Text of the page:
Monday, May 4, 2015

Overthinking out of the Stereotypes

If you scan over the past few Middle Grade Minded posts, you’ll probably notice our recently recurring theme of gender in middle grade literature. When the topic first came up, Tom T. pitched an idea about what it was like being a male writer and writing female characters. I had the same idea since that’s what I’ve been doing for the past few years, but he beat me to it by just a couple of comments in the discussion thread. Still, it was agreed that I could take on the same topic as long as I didn’t cover the same territory. After reading his post, I realized I saw things differently enough to allow me to write something of a counterpoint.

Summarizing, his main points about writing opposite gender characters were “Don’t overthink it. Ignore all the stereotypes and let the story determine who your characters are.” To clarify, I’m certainly not coming out in favor of perpetuating gender stereotypes in books being written for young and impressionable minds. However, I believe a lot of thought and planning needs to go into developing a character, and that can mean overthinking isn’t always such a bad thing.

Sure, there’s a point when planning ahead can be too much and I know I’ve been guilty of that before, but I’d rather go into a story knowing more about my characters than I really need to instead of leaving a lot of room for discovery. If you’re in the writing world you’ve probably heard of the terms “plotters” (the people who meticulously outline every detail of character development and plot and world-building ahead of time) and “pantsers” (the people who write by the seat of their pants and let things unfold along the way as they will). I am unquestionably a plotter. I suspect Tom T. might be more of a pantser. Neither of these methods is any better than the other since it all comes back to the individual writer and what works best for her or him. While a pantser would be more okay with discovering the story along the way and having that dictate how the character responds and grows, a plotter would map out their character to know exactly how they would react in any situation that came along before the drafting gets serious. Of course things are still going to evolve and fine-tune along the way, but rarely to a degree that would redefine who the character was meant to be at the start.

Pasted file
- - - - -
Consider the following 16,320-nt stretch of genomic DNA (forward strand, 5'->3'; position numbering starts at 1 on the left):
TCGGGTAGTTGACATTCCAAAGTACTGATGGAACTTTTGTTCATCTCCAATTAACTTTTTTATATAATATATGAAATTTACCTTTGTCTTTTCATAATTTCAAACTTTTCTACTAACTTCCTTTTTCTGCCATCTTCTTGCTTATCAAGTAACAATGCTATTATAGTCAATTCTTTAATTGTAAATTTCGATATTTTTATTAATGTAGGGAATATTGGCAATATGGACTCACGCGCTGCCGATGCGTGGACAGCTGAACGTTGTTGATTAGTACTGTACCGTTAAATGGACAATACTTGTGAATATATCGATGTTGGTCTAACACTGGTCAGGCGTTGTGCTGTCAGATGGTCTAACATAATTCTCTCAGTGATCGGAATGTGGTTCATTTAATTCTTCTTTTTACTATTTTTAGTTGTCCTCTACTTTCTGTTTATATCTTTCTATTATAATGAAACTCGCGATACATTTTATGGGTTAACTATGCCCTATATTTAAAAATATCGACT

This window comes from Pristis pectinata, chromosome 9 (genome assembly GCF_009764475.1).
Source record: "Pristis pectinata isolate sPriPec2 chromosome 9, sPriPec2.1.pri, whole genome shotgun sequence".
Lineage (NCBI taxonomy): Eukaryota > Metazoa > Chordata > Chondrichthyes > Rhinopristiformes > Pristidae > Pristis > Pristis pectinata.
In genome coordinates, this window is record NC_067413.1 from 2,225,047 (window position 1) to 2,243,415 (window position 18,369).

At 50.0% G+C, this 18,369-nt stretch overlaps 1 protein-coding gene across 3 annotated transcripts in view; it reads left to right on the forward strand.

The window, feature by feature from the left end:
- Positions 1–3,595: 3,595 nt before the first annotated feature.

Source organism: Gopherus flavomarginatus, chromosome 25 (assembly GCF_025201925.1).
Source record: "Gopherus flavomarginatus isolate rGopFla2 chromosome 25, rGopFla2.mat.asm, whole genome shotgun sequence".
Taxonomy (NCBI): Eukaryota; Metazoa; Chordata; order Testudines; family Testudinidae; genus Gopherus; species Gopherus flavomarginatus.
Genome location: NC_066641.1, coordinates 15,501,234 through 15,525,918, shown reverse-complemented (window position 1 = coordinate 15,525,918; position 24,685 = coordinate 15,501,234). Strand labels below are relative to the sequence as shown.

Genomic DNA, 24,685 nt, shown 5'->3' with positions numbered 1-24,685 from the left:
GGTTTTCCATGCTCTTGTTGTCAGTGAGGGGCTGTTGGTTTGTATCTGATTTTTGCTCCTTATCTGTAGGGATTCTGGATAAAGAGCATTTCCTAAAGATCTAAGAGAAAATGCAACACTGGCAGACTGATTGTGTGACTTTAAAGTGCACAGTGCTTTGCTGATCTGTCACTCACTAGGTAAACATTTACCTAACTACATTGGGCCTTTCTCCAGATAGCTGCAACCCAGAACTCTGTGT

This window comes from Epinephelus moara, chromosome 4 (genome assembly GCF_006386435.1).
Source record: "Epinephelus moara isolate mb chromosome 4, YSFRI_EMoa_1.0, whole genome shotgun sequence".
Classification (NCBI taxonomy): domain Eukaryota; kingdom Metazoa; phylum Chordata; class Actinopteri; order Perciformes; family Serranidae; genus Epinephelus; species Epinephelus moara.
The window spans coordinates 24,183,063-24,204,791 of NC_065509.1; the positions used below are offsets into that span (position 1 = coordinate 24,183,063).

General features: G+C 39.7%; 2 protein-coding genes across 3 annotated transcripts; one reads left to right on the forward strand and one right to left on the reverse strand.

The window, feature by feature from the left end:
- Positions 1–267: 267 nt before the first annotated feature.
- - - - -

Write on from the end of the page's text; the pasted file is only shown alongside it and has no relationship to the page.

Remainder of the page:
For me, this tendency is even more pronounced when I write female characters. I honestly prefer writing female characters to male. I find it all too easy to fall back on my own perceptions and experiences when writing boys, and I have to go out of my way to make those characters come across as distinct individuals instead of just slightly different facets of my own personality. With girls, I don’t have any of that personal perspective to borrow from. To have a complete and realistic character, I need to create everything about her from the ground up, which I feel is the best kind of challenge. In fact, since the story of my current manuscript was something very personal for me, the biggest reason I made my main character a girl and had her tell the story in the first person was to make it that much harder for me to relate to her. Thinking in lazy terms about what girls are like (and this is the part where I agree with Tom T.) can lead into generalizing stereotypes. My first job was to create a believable person, but then, to make sure she came across as believable, to also provide her with multidimensional characteristics. Part of that is her gender.

I think it’s fair to say my agent is pretty editorial (and, HOORAY for that, by the way). When we were brainstorming through different revision passes, I’d send her ideas I was considering and she’d occasionally caution me to make sure I didn’t fall into any kind of stereotype traps: “Just because they need to stop at a mall, make sure the scene doesn’t become about how girls like to shop” or something along those lines. She had faith that I knew better than to do that intentionally, but would still point out moments where it would have been too easy to just slip a little and rely on a stereotype instead of advancing the character and the story in meaningful and authentic ways. Since she knows a lot more about what it was like to be a thirteen-year-old girl than I ever will, I listened, and would tread very deliberately around those moments.

Because of that, I wound up with a character that I hope readers, both male and female, will relate to and see as someone who could be real. Whether it works better for a writer to plot or pants their way through the work, that should always be one of their biggest goals.

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